Every year, we respond to and (or) record hundreds to thousands of landslides. These data are periodically compiled and attributed in the DNR GIS statewide landslide database, accessible and downloadable through our online interactive geologic map. To help reduce losses from shallow landslides, we, in partnership with the National Weather Service, have developed a shallow landslide susceptibility model by analyzing precipitation data concurrent with and prior to shallow landslide initiation. This model is used to forecast landslide initiation thresholds based on cumulative and forecast precipitation. We use the term ‘shallow’ to denote landslides that occur within the rooting depth of vegetation – typically considered to be 10 feet. Landslides that penetrate beyond this rooting depth are considered deep seated and are not considered in this model.
The initiation thresholds are based on correlating historic landslides throughout western Washington with precipitation data. The majority of data collected is from 2006 to present; previous to this, landslide location data are not as reliable. The numerical model derived from this analysis is based on the precipitation reported by the NWS for the prior seven days and the forecast precipitation for the following two days. The most recent 24 hour period is weighted most heavily in the numerical model, followed by the 24 hours preceding that. Other preceding days and the forecast days are weighted equally.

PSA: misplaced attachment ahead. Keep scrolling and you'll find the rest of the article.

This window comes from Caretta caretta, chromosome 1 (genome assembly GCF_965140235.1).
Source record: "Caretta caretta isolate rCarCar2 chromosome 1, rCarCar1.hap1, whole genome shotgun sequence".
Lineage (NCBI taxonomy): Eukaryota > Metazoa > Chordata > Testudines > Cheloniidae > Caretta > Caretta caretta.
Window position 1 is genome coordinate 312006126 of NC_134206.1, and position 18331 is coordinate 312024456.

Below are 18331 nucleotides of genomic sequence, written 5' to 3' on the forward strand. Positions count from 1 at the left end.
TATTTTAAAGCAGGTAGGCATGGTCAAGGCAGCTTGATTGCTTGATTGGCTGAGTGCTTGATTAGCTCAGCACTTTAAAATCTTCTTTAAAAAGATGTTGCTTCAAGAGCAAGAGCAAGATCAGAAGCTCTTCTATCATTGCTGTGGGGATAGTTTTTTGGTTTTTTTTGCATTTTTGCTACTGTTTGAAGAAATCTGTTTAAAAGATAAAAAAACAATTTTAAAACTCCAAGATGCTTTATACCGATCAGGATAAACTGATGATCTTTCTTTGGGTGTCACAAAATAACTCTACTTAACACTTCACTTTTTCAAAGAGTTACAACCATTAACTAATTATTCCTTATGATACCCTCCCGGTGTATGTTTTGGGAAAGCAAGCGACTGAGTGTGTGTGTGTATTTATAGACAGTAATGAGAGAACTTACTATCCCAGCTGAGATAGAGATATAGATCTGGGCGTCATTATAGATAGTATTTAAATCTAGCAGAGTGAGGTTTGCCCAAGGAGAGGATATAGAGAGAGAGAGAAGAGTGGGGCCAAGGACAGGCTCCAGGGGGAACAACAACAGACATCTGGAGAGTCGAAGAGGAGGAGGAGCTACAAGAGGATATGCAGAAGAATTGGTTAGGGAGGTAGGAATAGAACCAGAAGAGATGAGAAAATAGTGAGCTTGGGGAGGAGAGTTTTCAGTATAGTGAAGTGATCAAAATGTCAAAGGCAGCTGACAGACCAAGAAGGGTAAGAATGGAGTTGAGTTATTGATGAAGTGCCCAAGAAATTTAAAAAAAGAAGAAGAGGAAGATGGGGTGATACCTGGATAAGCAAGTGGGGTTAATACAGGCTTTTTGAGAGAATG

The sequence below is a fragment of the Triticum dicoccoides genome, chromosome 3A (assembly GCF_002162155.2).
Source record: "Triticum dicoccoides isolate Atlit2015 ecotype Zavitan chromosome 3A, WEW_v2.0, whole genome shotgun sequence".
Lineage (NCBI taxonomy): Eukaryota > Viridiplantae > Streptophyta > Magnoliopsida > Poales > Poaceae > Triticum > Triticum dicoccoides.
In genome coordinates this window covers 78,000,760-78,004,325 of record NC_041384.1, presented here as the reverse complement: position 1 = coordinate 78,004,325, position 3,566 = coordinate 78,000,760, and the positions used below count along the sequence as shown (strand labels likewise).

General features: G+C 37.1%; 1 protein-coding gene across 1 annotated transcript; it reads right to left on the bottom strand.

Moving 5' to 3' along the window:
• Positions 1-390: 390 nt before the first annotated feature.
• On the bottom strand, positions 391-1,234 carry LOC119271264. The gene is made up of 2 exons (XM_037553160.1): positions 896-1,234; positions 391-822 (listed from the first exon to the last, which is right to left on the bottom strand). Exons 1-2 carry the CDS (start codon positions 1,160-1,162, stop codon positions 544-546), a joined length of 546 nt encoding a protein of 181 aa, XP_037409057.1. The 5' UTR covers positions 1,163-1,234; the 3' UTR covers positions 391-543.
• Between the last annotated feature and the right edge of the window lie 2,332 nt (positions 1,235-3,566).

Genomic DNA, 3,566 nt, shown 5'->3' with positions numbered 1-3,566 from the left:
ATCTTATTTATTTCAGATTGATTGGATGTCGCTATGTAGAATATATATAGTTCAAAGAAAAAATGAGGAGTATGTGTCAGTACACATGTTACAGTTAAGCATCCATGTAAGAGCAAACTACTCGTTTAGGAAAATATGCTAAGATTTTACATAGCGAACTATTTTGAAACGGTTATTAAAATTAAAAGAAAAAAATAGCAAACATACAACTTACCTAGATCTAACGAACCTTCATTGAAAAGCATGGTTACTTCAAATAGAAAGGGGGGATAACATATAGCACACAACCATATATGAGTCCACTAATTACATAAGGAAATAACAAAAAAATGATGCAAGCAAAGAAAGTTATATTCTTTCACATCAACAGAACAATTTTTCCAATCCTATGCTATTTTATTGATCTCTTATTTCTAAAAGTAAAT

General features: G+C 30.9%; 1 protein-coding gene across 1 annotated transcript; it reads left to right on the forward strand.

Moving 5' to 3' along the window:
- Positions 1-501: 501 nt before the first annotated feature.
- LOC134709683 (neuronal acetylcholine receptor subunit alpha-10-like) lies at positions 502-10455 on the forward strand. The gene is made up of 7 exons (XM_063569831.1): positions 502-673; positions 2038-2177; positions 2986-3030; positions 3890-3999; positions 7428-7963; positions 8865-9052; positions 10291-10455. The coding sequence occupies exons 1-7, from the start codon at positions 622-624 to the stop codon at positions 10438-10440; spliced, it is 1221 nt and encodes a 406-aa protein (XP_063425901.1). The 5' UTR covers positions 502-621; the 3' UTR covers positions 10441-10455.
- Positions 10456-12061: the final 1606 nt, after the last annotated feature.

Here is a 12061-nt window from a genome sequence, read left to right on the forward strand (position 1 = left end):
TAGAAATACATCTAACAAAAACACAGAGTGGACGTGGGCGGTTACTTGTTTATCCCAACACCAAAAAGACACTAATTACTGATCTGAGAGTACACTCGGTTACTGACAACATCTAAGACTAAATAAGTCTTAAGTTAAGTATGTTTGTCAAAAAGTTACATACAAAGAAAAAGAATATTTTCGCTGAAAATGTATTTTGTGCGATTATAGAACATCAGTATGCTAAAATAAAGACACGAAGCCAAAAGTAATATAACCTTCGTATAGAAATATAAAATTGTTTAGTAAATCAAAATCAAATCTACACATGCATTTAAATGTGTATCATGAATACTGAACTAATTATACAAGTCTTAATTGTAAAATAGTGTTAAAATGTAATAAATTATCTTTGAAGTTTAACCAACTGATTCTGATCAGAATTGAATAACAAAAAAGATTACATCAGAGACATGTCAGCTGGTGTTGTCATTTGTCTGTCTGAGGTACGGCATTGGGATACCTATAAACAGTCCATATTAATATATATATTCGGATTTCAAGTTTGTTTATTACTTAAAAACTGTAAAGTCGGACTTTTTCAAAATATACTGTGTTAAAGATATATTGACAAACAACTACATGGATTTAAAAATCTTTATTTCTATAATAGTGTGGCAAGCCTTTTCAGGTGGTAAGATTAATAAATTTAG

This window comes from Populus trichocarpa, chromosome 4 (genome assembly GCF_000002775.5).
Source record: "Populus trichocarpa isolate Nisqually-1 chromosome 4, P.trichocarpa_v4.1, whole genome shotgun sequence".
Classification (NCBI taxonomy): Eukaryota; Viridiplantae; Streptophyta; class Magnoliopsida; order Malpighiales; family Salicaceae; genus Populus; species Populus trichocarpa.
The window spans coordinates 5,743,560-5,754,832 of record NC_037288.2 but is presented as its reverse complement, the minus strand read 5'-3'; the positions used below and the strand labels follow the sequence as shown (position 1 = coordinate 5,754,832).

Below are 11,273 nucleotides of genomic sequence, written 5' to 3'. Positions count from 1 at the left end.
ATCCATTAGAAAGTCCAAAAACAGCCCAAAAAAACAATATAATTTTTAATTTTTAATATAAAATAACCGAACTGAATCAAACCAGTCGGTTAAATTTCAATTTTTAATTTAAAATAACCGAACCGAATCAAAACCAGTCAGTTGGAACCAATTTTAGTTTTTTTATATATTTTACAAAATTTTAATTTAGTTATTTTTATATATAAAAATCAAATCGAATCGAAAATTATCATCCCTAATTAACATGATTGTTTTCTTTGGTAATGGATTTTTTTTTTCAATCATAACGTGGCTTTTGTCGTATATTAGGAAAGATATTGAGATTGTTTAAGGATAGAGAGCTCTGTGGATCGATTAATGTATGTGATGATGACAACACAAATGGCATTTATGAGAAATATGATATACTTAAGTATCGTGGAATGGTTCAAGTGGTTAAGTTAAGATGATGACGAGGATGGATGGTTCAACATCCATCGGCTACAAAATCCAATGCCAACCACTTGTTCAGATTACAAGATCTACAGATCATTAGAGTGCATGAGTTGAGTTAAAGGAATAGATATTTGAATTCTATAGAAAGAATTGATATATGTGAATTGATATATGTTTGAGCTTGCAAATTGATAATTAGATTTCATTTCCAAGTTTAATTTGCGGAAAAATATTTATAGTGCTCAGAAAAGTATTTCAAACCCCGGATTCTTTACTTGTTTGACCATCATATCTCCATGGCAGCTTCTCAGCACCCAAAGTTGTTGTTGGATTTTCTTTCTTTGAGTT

This model will continue to be modified using future data and separated out by physiographic provinces (regions which are similar in geologic structure, climate, and landslide processes). This model is not a predictor that landslides will occur; it is intended to show relative susceptibility to shallow landsliding during a major storm. Landslides may occur in areas that have a low risk rating and may not occur in all or any areas at high risk.